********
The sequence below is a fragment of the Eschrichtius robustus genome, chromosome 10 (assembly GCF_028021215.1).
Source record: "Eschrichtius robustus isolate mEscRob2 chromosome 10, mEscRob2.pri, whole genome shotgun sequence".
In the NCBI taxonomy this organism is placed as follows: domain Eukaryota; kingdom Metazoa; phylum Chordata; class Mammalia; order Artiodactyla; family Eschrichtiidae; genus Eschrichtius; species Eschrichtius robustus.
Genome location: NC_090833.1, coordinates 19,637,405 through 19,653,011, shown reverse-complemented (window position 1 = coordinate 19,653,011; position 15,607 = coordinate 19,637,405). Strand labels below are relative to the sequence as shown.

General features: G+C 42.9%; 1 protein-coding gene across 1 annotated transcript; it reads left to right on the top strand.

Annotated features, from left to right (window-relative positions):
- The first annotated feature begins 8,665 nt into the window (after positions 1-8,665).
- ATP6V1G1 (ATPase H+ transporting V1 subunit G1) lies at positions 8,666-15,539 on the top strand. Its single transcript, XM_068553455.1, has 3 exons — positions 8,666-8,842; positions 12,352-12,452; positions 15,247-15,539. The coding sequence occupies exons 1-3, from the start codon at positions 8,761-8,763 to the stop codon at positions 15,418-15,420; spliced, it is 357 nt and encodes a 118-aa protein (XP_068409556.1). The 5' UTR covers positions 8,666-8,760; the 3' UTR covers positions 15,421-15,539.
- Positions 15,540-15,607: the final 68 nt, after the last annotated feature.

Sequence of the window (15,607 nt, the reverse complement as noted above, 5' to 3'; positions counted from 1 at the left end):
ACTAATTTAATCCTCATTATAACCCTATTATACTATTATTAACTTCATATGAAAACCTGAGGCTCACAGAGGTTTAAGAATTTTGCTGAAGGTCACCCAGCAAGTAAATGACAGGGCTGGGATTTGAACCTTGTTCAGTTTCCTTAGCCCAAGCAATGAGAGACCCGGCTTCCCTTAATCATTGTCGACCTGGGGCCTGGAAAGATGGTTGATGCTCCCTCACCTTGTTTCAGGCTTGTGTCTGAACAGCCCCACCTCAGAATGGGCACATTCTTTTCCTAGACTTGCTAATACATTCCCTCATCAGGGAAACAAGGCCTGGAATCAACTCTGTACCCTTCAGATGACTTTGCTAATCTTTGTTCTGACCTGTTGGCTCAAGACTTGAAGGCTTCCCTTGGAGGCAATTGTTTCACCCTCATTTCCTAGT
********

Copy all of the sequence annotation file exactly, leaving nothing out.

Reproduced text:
The sequence below is a fragment of the Eschrichtius robustus genome, chromosome 10 (assembly GCF_028021215.1).
Source record: "Eschrichtius robustus isolate mEscRob2 chromosome 10, mEscRob2.pri, whole genome shotgun sequence".
In the NCBI taxonomy this organism is placed as follows: domain Eukaryota; kingdom Metazoa; phylum Chordata; class Mammalia; order Artiodactyla; family Eschrichtiidae; genus Eschrichtius; species Eschrichtius robustus.
Genome location: NC_090833.1, coordinates 19,637,405 through 19,653,011, shown reverse-complemented (window position 1 = coordinate 19,653,011; position 15,607 = coordinate 19,637,405). Strand labels below are relative to the sequence as shown.

General features: G+C 42.9%; 1 protein-coding gene across 1 annotated transcript; it reads left to right on the top strand.

Annotated features, from left to right (window-relative positions):
- The first annotated feature begins 8,665 nt into the window (after positions 1-8,665).
- ATP6V1G1 (ATPase H+ transporting V1 subunit G1) lies at positions 8,666-15,539 on the top strand. Its single transcript, XM_068553455.1, has 3 exons — positions 8,666-8,842; positions 12,352-12,452; positions 15,247-15,539. The coding sequence occupies exons 1-3, from the start codon at positions 8,761-8,763 to the stop codon at positions 15,418-15,420; spliced, it is 357 nt and encodes a 118-aa protein (XP_068409556.1). The 5' UTR covers positions 8,666-8,760; the 3' UTR covers positions 15,421-15,539.
- Positions 15,540-15,607: the final 68 nt, after the last annotated feature.

Sequence of the window (15,607 nt, the reverse complement as noted above, 5' to 3'; positions counted from 1 at the left end):
ACTAATTTAATCCTCATTATAACCCTATTATACTATTATTAACTTCATATGAAAACCTGAGGCTCACAGAGGTTTAAGAATTTTGCTGAAGGTCACCCAGCAAGTAAATGACAGGGCTGGGATTTGAACCTTGTTCAGTTTCCTTAGCCCAAGCAATGAGAGACCCGGCTTCCCTTAATCATTGTCGACCTGGGGCCTGGAAAGATGGTTGATGCTCCCTCACCTTGTTTCAGGCTTGTGTCTGAACAGCCCCACCTCAGAATGGGCACATTCTTTTCCTAGACTTGCTAATACATTCCCTCATCAGGGAAACAAGGCCTGGAATCAACTCTGTACCCTTCAGATGACTTTGCTAATCTTTGTTCTGACCTGTTGGCTCAAGACTTGAAGGCTTCCCTTGGAGGCAATTGTTTCACCCTCATTTCCTAGT